By reaching the final, both Karjakin and Svidler qualified for the Candidates tournament that will determine who will go forward to challenge Norwegian Magnus Carlsen for the World championship title. Carlsen’s last challenger, India's Vishy Anand, and the two Americans Fabiano Caruana and Hikaru Nakamura are the others who have already qualified.
Three more slots remain to be filled for the eight-player gladiatorial contest: Veselin Topalov and Anish Giri have a commanding lead for the year-ending two rating qualifiers, leaving the final ‘wild card’ spot to be determined by the host nation/organiser of the Candidates, the only stipulation being that the player must have a current rating of 2725+.
In an interview during the World Cup final with the Russian site Chess-News, FIDE president Kirsan Ilyumzhinov announced that the World Championship match has been scheduled for October 2016 and will be held in the United States of America. ‘It’s all decided,’ according to Ilyumzhinov. The exact city to host the match is still unknown, but according to the FIDE president it could be New York, Los Angeles, or Chicago.
‘I made another offer when meeting the [as yet unnamed] sponsors: to give the US the right to organise also the Candidates Tournament, which is scheduled for March,’ he further added. Ilyumzhinov believes there is a 50% chance that the US will also host the Candidates - but, since other countries might want to nominate one of their leading players (Russia has former World champion Vladimir Kramnik and Alexander Grischuk; Armenia with Levon Aronian; and there’s also China’s Ding Liren and 16-year-old Wei Yi), they might also bid for the right to hold the competition.
The full interview with Ilyumzhinov (in Russian) is available here.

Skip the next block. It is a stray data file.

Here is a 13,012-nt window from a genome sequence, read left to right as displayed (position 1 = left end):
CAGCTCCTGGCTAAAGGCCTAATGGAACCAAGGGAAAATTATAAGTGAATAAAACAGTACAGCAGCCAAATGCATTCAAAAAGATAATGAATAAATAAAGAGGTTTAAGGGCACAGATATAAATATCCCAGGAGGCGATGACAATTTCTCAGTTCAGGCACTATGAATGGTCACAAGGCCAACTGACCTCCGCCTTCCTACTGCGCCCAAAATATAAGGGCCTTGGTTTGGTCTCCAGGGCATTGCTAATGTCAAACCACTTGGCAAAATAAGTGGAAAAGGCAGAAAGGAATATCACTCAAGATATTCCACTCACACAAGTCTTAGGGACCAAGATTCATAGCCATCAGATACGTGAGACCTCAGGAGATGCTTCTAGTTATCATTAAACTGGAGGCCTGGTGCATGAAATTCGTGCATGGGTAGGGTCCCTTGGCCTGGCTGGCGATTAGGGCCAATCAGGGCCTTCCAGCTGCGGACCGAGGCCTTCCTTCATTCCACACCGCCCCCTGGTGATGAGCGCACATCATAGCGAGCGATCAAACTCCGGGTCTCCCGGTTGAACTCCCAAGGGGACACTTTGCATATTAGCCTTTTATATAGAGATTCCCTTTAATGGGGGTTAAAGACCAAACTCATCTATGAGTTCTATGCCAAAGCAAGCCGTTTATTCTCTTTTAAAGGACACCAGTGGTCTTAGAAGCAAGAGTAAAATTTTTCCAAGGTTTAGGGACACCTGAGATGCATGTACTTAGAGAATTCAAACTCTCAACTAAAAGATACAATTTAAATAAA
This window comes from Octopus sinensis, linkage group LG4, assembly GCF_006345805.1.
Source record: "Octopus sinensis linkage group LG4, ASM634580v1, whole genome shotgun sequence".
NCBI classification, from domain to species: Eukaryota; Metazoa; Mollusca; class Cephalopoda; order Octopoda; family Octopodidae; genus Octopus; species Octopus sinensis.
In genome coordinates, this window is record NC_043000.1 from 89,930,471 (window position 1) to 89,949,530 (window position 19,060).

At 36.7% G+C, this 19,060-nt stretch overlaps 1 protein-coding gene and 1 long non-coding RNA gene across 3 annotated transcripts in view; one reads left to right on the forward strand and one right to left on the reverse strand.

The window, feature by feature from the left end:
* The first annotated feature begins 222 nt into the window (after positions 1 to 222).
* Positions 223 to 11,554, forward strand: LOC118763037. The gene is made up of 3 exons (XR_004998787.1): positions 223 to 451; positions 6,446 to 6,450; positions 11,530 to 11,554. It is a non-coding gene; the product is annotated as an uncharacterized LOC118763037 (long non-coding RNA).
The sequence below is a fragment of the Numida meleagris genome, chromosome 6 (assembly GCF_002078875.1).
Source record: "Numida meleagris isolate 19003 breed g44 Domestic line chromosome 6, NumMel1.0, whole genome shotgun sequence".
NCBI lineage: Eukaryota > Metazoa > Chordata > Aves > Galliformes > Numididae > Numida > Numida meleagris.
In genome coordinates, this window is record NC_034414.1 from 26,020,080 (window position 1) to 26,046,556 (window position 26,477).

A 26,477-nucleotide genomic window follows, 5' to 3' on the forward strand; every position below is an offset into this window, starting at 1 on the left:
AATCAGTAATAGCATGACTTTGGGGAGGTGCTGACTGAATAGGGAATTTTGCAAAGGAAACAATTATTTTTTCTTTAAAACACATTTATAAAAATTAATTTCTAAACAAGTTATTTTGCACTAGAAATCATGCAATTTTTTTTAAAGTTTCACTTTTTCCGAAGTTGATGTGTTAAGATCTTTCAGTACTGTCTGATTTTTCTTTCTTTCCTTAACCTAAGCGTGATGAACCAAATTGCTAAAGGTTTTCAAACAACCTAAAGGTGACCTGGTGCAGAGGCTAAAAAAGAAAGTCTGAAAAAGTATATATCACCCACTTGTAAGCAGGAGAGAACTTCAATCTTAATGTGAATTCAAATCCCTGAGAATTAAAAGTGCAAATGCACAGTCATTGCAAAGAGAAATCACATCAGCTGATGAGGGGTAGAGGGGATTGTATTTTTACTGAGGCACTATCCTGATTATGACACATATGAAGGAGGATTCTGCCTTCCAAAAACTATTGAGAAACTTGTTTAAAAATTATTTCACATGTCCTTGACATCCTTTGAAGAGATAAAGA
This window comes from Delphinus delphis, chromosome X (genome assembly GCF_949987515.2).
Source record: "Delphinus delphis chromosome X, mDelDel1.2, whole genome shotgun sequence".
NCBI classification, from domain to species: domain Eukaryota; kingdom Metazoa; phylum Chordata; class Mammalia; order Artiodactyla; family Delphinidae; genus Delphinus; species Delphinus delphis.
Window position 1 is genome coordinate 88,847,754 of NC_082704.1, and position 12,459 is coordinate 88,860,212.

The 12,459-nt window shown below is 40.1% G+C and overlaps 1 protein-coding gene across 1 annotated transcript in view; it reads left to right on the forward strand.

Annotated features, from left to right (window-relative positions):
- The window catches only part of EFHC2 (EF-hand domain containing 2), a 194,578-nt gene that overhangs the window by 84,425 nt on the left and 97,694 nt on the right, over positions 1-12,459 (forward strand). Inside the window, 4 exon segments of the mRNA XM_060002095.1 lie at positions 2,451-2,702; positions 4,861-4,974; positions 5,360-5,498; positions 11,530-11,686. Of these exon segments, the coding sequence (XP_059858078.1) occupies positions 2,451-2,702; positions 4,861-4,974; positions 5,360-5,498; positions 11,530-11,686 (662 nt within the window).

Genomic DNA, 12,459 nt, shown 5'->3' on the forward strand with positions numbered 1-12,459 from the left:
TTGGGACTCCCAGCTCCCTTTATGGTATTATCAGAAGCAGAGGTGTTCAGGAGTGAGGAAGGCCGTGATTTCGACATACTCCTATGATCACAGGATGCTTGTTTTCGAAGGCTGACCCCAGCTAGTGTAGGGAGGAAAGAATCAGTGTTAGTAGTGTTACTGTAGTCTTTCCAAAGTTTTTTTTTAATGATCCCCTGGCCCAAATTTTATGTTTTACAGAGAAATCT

Peter Svidler - Sergey Karjakin
FIDE World Cup Final, Blitz playoff (10)
1.e4 e5 2.Nf3 Nc6 3.Bc4 By the early 17th century, Italy was regarded as the first European superpower of the modern game, bequeathing to us the fianchetto, the gambit, Greco's opening manuscript and the Giuoco Piano after taking up the game from the Arabs. The Giuoco Piano is thus one of the oldest chess openings, and means 'quiet game' in Italian. But in the hands of a strong player, it is often anything but a quiet game. 3...Bc5 4.c3 Nf6 5.d3 d6 6.Nbd2 0-0 7.h3 Ne7 8.0-0 Ng6 9.Bb3 a6 10.Re1 Ba7 11.Nf1 Be6 12.d4 Bxb3 13.Qxb3 Qc8 14.Ng3 Re8 15.Bg5 Nd7 16.Nf5 Ndf8 17.h4 h6 18.h5 hxg5 19.hxg6 Nxg6 20.Nxg5 Qd7 21.g3?! It's extremely hard to be critical of a blitz game, particularly a nerve-jangling playoff decider as this one, but here the strategic retreat of 21.Qd1! aiming to switch the direction of the attack with Qh5 would have offered superb winning chances here for White. 21...d5 Counter-play is Karjakin's best chance here - and it pays off big-time for him. 22.Qxd5 Qxd5 23.exd5 Rad8 24.Kg2? A waste of time; White would have faired better with 24.Nf3. 24...Rxd5 25.f4 f6 26.Ne4 Marginally better would have been 26.Nh3. 26...Rdd8 The White knights look menacing, but long-term Black has wonderful potential for his dominating rooks. 27.fxe5 fxe5 28.d5? Going for the cheap trick, which fails. But by now, the game and ultimately the match was slipping out of Svidler's control - he had to play 28.Ng5 followed by Rad1 challenging Black's rooks, after which the game was balanced. 28...Rxd5 29.Nh6+ If 29.Rad1 Red8 30.Rxd5 Rxd5 and the extra pawn and powerful bishop will easily win. 29...Kf8! 30.Rf1+ Nf4+! (See Diagram) Possibly this is what Svidler had missed - the knight sacrifice soon liquidates the position down to a Black endgame win. 31.gxf4 gxh6 32.f5 The best chance to save the game. If 32.fxe5+ Kg7 covers all the knight fork bases, and Black will easily capture on e5 and win. 32...Kf7 33.Rad1 Rg8+ 34.Kf3 c6 35.c4 Rd4 36.Rxd4 exd4? Nerves and the time scramble: 36...Bxd4 was stronger and better. 37.Rh1? The feeling was mutual - nerves and the time scramble was also affecting Svidler, as he missed a saving chance with 37.Nd6+ Kf6 38.Rh1 (38.Re1 d3!) 38...Rh8 39.Rg1 h5 40.Rg6+ Ke7 41.Ke4! 37...Rh8 38.Rg1 Rd8 39.f6? It was hard to see how Black could win after 39.Rg6! - but by this stage, it had become a lottery, as Svidler needed to win and also had very little time left on his clock. 39...Ke6 40.Rg7 Rd7 41.Rg8 d3 42.Re8+ Kf7 43.Rh8 Ke6 44.Rxh6 After 44.Re8+ Karjakin would have happily had taken the draw by repetition. 44...d2 45.f7+ Ke7 0-1